The Lens
Bringing vision and clarity to education policy
Wednesday, September 4, 2013

In the last few years, those at the helm of the Metropolitan Nashville Public Schools (MNPS) have become increasingly hostile to the city’s fast-growing charter school sector. Last year, the school board refused (despite a directive from the state to approve) a charter application from Great Hearts Academy, a respected Arizona charter management organization. This is despite the fact that only about 40% of the district’s students in grades 3-8 are meeting proficiency standards.

Tuesday, August 27, 2013

Governance reforms – those that open public education to innovation, new providers, competition, and family choice – often start with suspension of normal local politics, via mayoral or state takeovers that bypass the elected local school board.

This trend would make Thomas Jefferson happy. Noting that any governance arrangement is subject to what political scientists call capture – domination by particular interests – Jefferson recommended a revolution every 20 years. Getting rid of an elected board is certainly revolutionary.

Tuesday, August 20, 2013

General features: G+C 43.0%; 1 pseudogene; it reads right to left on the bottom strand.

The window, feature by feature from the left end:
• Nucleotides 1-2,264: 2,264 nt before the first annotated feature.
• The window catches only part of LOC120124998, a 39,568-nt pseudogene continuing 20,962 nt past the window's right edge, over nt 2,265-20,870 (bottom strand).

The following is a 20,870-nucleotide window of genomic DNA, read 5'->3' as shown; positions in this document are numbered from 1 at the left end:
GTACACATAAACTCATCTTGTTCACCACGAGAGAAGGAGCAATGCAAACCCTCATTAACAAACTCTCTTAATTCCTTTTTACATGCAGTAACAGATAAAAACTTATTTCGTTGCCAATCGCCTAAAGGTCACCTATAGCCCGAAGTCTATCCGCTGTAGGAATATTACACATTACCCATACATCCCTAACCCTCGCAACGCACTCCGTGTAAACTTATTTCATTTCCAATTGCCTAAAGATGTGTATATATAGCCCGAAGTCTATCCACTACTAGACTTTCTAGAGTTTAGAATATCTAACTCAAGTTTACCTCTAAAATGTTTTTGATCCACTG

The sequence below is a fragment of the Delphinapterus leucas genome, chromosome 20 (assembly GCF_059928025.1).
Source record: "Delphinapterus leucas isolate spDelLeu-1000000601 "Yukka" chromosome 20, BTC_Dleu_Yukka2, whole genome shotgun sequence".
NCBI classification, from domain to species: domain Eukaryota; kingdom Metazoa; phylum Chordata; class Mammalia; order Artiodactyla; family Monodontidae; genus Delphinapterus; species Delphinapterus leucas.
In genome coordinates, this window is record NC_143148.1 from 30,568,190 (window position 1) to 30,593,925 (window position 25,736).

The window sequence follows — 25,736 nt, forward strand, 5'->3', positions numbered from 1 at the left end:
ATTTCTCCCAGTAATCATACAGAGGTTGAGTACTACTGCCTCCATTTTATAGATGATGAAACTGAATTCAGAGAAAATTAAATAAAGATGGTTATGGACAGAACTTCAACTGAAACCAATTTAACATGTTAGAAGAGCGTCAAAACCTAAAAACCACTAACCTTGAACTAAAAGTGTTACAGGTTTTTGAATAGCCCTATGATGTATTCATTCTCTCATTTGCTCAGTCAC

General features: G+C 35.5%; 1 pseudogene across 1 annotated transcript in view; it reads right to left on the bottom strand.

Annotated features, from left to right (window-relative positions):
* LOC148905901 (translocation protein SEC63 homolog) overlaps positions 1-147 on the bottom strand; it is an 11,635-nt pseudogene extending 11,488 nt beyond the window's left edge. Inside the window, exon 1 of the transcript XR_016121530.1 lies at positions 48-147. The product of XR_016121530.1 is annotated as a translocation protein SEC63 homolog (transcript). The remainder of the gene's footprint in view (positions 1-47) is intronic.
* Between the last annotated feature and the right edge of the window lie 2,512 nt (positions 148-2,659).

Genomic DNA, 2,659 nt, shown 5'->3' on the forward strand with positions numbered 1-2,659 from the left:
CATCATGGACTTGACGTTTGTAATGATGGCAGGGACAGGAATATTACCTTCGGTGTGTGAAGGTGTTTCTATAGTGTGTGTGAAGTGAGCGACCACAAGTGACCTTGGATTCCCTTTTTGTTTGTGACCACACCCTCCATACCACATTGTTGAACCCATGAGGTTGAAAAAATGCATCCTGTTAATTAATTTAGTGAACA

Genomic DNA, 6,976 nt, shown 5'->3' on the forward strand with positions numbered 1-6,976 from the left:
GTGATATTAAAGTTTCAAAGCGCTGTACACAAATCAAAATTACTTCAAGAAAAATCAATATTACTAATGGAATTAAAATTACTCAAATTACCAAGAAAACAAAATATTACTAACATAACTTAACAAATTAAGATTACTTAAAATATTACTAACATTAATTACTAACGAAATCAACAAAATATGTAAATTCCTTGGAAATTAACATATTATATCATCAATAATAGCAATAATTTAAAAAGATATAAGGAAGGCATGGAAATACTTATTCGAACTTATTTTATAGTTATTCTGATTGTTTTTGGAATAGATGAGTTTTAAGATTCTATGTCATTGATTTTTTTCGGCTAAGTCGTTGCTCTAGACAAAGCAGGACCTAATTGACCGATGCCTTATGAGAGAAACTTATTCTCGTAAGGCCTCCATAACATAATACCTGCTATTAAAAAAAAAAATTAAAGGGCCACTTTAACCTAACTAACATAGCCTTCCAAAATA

A few weeks ago, after I gave a presentation on the opportunities and challenges of the portfolio model, a charter school proponent asked me, “Robin, do you really believe districts can innovate?”

Tuesday, August 13, 2013

One jolting result from the generally sobering New York State Common Core test results was that charter schools fared worse than previously when compared to other New York public schools. Although student background was not taken into account, many New York charter schools’ proficiency scores were simply not as impressive as on other exams. Critics say this is proof that much-touted high-performing charters are simply fact-drilling credit mills, built to raise scores on outmoded tests.

Wednesday, August 7, 2013

Fourth in a CRPE Blog Series on Education Governance as a Civic Enterprise

Those who have done well under traditional school governance systems are frightened by the ideas of families choosing their schools, schools controlling their own budgets and staffing, and meaningful accountability structures encompassing all schools. When people see disadvantaged kids getting access to better schools and teachers being able to choose their colleagues, opposition may wane. But when leaders change, reforms—even when they’re working—are vulnerable.

Wednesday, July 31, 2013

Third in a CRPE Blog Series on Education Governance as a Civic Enterprise

Wednesday, July 24, 2013

Second in a CRPE Blog Series on Education Governance as a Civic Enterprise

Educators often let me know they are passionately opposed to charter schools. “If freedom is so good for schools,” they ask, “then why not give it to all of them, not just charter schools?”

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